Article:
His newest album, Suspended Motion brings eight instrumental compositions which give a new meaning to the word 'intense'.

'Dictating (Voices In The Ocean)' opens the album with versatile arrangements and a skillful mix of genres. The core of the composition is based on down-tuned, syncopated bass and guitars. Synths and a higher guitar riff contrast the groove, so the mood becomes brighter at times. The drums (played by guest musician Ettore Fritz, also present in the next song) appear in all the right spots throughout the composition. Since the bass & guitars combo drives the rhythm, the drums step in only when a heavier beat is required. If you listen closely, you'll also hear traditional Eastern music arrangements on guitars.

'Open Heart, Open Mind' brings the best of progressive rock and metal together. Drums & bass arrangements represent metal while old-school synths are very typical of the former. Fans of Rush & Steven Wilson's music will feel excited. There are choruses and verses, composed very swiftly yet with pleasingly repeating themes. A diversity of perfectly matched riffs, beats and cold synth passages make the track sparkling and memorable.

Eric's a musical architect. He structures arrangements (bass) then paints them with moods (synth). Since he does listen to a variety of genres, he was able to incorporate their characteristics into his tracks, yet leave listeners without confusion. The less intense, but more atmospheric 'Breathing With Swollen Lungs' is a good proof of the above. There are moments of true progrock & progmetal passion with their knotty schemes drowning the world out easily. The beat present here in the more tender parts of the composition is just enough for an ambient track when supported by dreamy guitar riffs and looped synths. Again, fans of Rush-style bass will instantly recognize familiar sounds.
'Exposure' comes out quite innocently at first, with just a simple stick against stick beat and a gentle guitar riff, but then the arrangements grow big and thorny. The beat is taken over by down-tuned djent guitars but aside of their exponentially unfolding complexity, there are also delicate riffs, fast bass play and guitar soloing interlaced within. The track production and mastering are very well done, as various instruments are properly exposed when necessary, while the overall sound is kept clear.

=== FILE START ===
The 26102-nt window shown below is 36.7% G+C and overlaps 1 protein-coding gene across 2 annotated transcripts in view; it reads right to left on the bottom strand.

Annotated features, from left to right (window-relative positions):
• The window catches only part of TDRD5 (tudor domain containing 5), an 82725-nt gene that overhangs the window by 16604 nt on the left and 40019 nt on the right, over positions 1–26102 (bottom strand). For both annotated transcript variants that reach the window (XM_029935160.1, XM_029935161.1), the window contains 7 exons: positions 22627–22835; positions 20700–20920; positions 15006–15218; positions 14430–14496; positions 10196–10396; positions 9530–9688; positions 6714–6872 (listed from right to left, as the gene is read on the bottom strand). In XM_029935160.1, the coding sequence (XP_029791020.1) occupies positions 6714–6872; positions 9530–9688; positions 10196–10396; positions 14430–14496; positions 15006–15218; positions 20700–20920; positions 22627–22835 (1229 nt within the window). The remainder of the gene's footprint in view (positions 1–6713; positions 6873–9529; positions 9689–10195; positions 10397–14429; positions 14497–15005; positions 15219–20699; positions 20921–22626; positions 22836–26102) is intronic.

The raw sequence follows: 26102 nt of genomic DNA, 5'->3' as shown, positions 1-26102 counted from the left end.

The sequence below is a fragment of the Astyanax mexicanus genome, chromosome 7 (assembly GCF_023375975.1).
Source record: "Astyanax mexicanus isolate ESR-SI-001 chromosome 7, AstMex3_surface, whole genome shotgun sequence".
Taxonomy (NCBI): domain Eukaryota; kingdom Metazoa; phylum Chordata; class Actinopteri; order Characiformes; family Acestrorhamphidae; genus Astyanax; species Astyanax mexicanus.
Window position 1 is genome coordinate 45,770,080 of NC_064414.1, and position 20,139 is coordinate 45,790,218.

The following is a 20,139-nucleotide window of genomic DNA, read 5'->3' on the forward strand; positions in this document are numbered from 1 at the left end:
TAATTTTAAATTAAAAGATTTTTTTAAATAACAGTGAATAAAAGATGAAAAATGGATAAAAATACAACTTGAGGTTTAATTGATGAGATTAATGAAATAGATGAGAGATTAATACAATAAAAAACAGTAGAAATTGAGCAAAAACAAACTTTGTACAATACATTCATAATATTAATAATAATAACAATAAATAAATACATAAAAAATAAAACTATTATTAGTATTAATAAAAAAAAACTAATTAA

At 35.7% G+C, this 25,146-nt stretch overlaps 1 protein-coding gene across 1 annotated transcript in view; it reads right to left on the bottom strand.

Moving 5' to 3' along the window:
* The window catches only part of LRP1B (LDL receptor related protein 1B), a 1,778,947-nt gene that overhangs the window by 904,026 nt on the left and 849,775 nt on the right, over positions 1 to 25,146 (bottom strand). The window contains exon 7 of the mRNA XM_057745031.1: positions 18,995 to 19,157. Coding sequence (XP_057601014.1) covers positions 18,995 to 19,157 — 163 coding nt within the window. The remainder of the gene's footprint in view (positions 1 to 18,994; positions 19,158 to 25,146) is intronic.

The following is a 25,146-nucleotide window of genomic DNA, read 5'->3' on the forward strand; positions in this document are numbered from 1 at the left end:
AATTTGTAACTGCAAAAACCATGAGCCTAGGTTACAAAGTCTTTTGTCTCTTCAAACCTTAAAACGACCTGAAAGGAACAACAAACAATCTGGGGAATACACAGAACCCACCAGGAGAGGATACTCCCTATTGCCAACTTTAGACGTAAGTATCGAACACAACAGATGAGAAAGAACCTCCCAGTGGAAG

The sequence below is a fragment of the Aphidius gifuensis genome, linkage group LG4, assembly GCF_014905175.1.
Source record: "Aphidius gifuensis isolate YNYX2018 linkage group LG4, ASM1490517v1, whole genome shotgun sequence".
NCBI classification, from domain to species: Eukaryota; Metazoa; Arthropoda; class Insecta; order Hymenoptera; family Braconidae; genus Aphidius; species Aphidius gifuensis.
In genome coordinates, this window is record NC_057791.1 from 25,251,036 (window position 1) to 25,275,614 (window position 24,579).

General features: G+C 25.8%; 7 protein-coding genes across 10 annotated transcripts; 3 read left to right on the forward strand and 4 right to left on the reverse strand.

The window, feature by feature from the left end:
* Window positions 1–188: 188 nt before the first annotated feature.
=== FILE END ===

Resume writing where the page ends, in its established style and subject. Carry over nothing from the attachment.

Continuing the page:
One might think that there's no chance for progressive metal or djent to sound catchy due to their seriousness and intensity but Celestial Flesh tracks have hooks with decent amounts of hit potential. My personal favourite, 'Bent To Your Will', makes time and space become less important. Listening to it actually feels as if the track drags the listeners away from the ‘here and now’ and throws them into a new, undiscovered dimension instead. It begins with an in-your-face stitching guitar cannonade wrapped with a lovely riff. No sound is left unheard and all are equivocally important. The arrangements live their own mighty life as if they were flooding, erupting, crying, dancing, racing - so they will obviously seize your attention completely. Drums fit in between competing guitars very well, but get full exposure at time as well. Eric showcases his genius guitar & song writing skills here. A natural reaction to this experience may be spreading your arms wide, letting the sounds open and lift you up, then purify to the point of the transformation of your self. A truly addictive song that will rip your emotions from the depth of your spirit after the very first listening.

Now, as a counterweight to this behemoth of a song, the next track called 'Light On The Surface' let’s you rest, as it is characterized by a slower tempo and more rock (even hard-rock) oriented guitar and bass arrangements. This 7 minutes’ long track includes also fierce, repeating moments in the latter half of the composition, but its overall mood is more subtle compared to previous songs.

This undoubtedly therapeutic music is a perfect fit for someone with a good visual imagination. Play the album loud and draw what you feel while listening to it. 'Speak To Me' may be a good example, and it's the only composition on the album to include a person’s voice. To give you an idea, it's sampled the way Ministry used to play with G.W. Bush's speeches on their albums. Drums and guitars are bringing all elements of the composition either closer together while engaging in a friendly battle or driving them apart, giving each other enough space to flourish separately. A lot of high-pitched riffs are crushed into pieces with more down-tuned ones.

There's a good balance hidden in the tracklist - passionate songs are followed by calmer ones. The final track, 'Suspended Motion', features a guest appearance by Alex Basart on guitars and synth and is mostly a soothing, almost romantic affair, yet hides a few potent moments. It allows for taking a deep breath before... playing the album again, and again.

Suspended Motion is a masterpiece of which Eric Machel should be absolutely proud. It brings a powerful catharsis - the soul purification, for both the creator and the listener. Those who understand how music influences brainwaves and heartbeats, will love it. It's a truly colorful, superb release which should never be forgotten. Make sure it won't sink amongst all other indie productions - buy it, promote it, review it and interview this musician. You're gonna love it.

(Katarzyna 'NINa' Górnisiewicz, Fabryka Music Magazine, November 26th, 2014. Proofreading: Mike 'Vesper' Dziewoński)



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Reviewed by Fabryka Music Magazine